Picture the scene: Donald Trump, eerie and disembodied on a giant raised TV screen, addressing an audience of enthusiastic wrestling fans. He rails against McMahon and pretends to advance the cause of an increasingly agitated audience against this vast media conglomerate. He pauses, and then releases money from the ceiling, huge wafts of dollar bills of different denominations floating down to the floor. The audience grabs and grasps at what they can.

It is an exemplary moment, as prescient as it is troubling for how it anticipates Trump’s electoral tactics. In this knowingly theatrical moment he transforms his vast wealth into a mass spectacle that unifies the crowd into a seething mood of collective affect. Trickle-down economics, one of the great shams of neo-liberalism, becomes material for entertainment, literally and metaphorically. The audience experiences emotion at its most visceral and unrefined, and crucially, recognizes the same affect in others.      

This transformation of entrenched financial power into cod drama that elicits an intense, shared response is characteristic of Trump’s appearances on WWE, and, to a lesser extent, on his own TV series The Apprentice. In each case, Trump is able to make big money and big emotion equivalent to each other, and to use business as a tapestry for negative manifestations of group emotion. The entrenched financial power of oligarchs transmutes into a form of spectacular entertainment that unearths citizens from their ideological substrata and lifts them into a shared mood of frenzy. It’s precisely this fusion that brought him to power in 2016.

These actions exploit a contradiction in the liberal democracy of the previous era: while politics became increasingly technocratic, emotion was outsourced to, among other places, corporations and consumerism. To buy anything in this era was to experience a swelling of emotion, a visceral experience of selfish desire that swallowed up both need and utility. This is why branding became the preeminent business activity: in a context where function is effectively homogenous, consumer choices are driven increasingly by feeling.

But these outsourced emotions could also eat up liberal democracy itself. There was always the risk that the calculated manipulation of the collective emotional world could break out into self-destructive actions. The riotous outpourings of consumer violence that mark the sales, special offers and mark-downs of ‘Black Friday’ in the US reveal just how fragile the balance can be between corporatism and mania.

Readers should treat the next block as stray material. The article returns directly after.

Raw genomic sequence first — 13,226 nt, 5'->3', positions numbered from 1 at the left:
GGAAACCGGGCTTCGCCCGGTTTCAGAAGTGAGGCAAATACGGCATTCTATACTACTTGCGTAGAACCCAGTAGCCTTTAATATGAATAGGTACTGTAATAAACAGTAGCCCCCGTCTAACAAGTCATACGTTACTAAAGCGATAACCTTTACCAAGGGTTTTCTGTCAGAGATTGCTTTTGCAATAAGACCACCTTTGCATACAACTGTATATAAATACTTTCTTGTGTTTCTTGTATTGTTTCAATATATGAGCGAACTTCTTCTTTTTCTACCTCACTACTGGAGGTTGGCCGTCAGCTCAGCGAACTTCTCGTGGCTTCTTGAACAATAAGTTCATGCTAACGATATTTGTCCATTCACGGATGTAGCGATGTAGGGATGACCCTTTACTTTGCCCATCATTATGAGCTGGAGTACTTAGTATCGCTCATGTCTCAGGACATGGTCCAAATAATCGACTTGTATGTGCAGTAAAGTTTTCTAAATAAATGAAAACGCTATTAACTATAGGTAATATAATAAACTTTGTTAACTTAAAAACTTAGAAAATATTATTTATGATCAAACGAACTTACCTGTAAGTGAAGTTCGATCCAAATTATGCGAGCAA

As businesses made emotions central to consumption, emotion and feeling became the yardstick for authenticity: if something felt good then it was. Corporatism catered for affect, and objectivity be damned. It was precisely these contradictions and intersections that Trump sensed could be useful in his campaign by redirecting emotional frenzy from products to politics. Trump’s rallies resemble the wrestling arenas in which he appears and the shopping centres that are ravaged by riots among consumers.

That emotions have displaced objectivity also explains Trump’s post-fact world. In this universe it doesn’t matter whether a statement is true or false. Instead, the positive or negative feelings invoked by any given statement are taken as self-authenticating and total. The reaction of the audience is deemed legitimate regardless of the content of the stimulus that provoked it. This is exactly how the WWE also operates. The authenticity of the scene is irrelevant: it is a known sham. What is significant is the power of the mass spectacle to create a shared mood of rage, a mood that can bring together the millionaires and those they have dispossessed.

A basic principle of electoral strategy is to acknowledge things as they are. This means that if the left is to reverse the rise of nationalist populism it will have to do so by generating an affective atmosphere using similar techniques of mass spectacle and participation. The emotional realm need not be divorced from policy; every ideology comes with its own mood after all. Fortunately, the left has access to a set of positive emotions that the right does not: optimism over fear, love over hate, care over callousness and tolerance over hatred. These emotions are tougher, more textured and more rewarding than the dark binaries with which they are twinned. They offer us a route to bring people together in a mood of mass hope.